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What is L-Tyrosine?

L-Tyrosine is a naturally occurring amino acid.  This non-essential amino acid is important for the production of the neurotransmitters dopamine and norepinephrine.  It is formed by phenylalanine in the body.  Tyrosine is also a pigment imparting agent for your skin.  You may find traces of tyrosine in dietary sources such as dairy products; like yogurt, milk and cheese, lean proteins; such as poultry, whole grain oats, eggs, and fish.

Tyrosine can be effective in promoting strong muscles.  Not only that, it can reduce mood disorders, depression, Parkinson’s disease, and even Alzheimer’s in some cases.

L-Tyrosine Benefits

Your body uses l-tyrosine in order to create the chemical messengers that are important for proper alertness and focus.  When your mind and focus is sharp, you’re able to have better control over your emotions (and actions).  Some studies have even found that tyrosine, when taken regularly, may increase memory and awareness.

If your l-tyrosine levels fall too low, it can lead to damage to your some organs, specifically to your liver.  L-tyrosine is mostly beneficial for depression and mood disorders, as mentioned above.  Some have mentioned a slight sedative effect when supplementing with l-tyrosine.  Improvements in mood have been reported when taking l-tyrosine during high, stressful situations such as due to prolonged work, loss of a loved one, family death, etc.  It can be useful during stress from feeling fatigued or mentally drained. Aside from the mental benefits, l-tyrosine may also be beneficial for weight loss and sports performance as well.  Below are some of the effects and benefits from this amino acid:

? Relief from depression, mental fatigue, anxiety

? Improvement in intensity during workouts and training

? Improves focus

? Relieving stressed caused from lifestyle situations

? Helps prevent overtraining

? May help with weight loss goals

? Improves memory

what is tyrosine

L-Tyrosine & Antidepressants

Antidepressants are divided into SSRI and SNRI, however, they both deal with the neurotransmitters.  Depression occurs when the chemicals in your brain (neurotransmitters) become unbalanced.  The purpose of an antidepressant is to help realign and balance these neurotransmitters to relieve the symptoms of depression.  Both, an SSRI and an SNRI both affect the absorption of serotonin, but the difference is that an SNRI also affects the norepinephrine levels in your brain.  L-tyrosine may help to restore these neurotransmitters back to healthy levels.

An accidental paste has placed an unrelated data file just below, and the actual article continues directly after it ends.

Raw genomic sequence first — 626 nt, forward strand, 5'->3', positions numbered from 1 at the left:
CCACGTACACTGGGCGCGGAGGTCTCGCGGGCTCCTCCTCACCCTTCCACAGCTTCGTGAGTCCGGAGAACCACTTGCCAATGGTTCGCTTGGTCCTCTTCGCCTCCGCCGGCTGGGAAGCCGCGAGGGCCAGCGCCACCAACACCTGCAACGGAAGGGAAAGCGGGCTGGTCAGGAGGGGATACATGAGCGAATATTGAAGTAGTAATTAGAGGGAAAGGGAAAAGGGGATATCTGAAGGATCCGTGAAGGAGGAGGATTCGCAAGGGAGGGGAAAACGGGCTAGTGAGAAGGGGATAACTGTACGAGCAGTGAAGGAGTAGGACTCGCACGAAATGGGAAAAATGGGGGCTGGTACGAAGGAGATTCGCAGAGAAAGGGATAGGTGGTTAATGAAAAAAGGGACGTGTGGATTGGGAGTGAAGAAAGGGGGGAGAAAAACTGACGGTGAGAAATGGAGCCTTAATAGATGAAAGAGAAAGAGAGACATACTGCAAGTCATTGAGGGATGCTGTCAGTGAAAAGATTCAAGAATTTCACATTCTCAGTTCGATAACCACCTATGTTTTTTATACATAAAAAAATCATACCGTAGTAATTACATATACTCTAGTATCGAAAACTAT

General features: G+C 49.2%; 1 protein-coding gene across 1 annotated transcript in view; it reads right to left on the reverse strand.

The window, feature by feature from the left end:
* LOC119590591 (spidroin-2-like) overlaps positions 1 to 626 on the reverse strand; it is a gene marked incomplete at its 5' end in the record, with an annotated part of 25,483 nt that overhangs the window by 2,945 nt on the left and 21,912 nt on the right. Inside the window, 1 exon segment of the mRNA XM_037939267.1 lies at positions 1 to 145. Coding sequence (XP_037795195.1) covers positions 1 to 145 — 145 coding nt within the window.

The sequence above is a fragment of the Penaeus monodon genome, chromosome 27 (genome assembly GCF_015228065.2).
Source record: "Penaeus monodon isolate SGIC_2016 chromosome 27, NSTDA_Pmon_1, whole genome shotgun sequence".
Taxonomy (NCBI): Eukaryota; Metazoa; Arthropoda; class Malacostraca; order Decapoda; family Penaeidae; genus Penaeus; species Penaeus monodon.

If you choose to supplement with L-Tyrosine, your brain will be increasing the levels of norepinephrine and dopamine, as mentioned above.  This may help with withdrawal from antidepressants, and although maybe what your brain needs, it’s still advised to supplement with caution.  Amino acids can be used for enhancing effects of an already diagnosed antidepressant, or to help you prevent withdrawals if you’re getting off of an antidepressant. If you have a history of anxiety, you should be more cautious.

Taking too much of a dose at once may make you feel more agitated, fidgety, or “hyped up.”  If you’re already taking an antidepressant that has been properly prescribed to you, and you wish to take an amino acid alongside with it, it is advised that you take one 4-6 hours before the other so that they each have their chance to work individually.  It’s also preferred that you take your amino acid on an empty stomach, or just about, otherwise it’ll be in a competition with the other natural occurring amino acids you get daily through your dietary protein.

what is l tyrosine

Take Home Message

L-Tyrosine may be suitable for anyone who engages in long-term physical training and exercising.  In order to perform and recover correctly, your body needs the proper nutrients.  As a supplementation, it is recommended to take between .5-1 gram once or twice a day.  Try the smallest dose possible, to prevent any negative side effects before increasing the dosage.  Of course, always consult with your doctor and/or nutritionist prior to any supplementations.  It’s most important to go slow and use the smallest dosage.  Getting off of an antidepressant can be difficult, but amino acids and good nutrition can most certainly help in the most beneficial ways.

Our articles should be used for informational and educational purposes only and are not intended to be taken as medical advice. If you’re concerned, consult a health professional before taking dietary supplements or introducing any major changes to your diet.

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Casey Walker

Casey Walker

Experienced Sports Nutrition Technologist

Casey Walker is an experienced sports nutrition new product development technologist. He holds a Bachelor of Science in Sports and Exercise Science and a Master of Science in Sports Sciences and Physiology. Casey’s scientific research area of expertise lies in the effects of dietary nitrates on sprint performance and exercise-induced muscle damage. He has also worked as a sports scientist for a medal-winning Paralympic track cyclist, with a goal of qualifying for the Rio 2016 Paralympics. Find out more about Casey’s experience here: https://uk.linkedin.com/in/casey-walker-9882088b. In his spare time, Casey is a keen middle-distance runner with an interest in triathlon. He’s always looking out for the latest blends and supplements to improve his half-marathon time and recovery.

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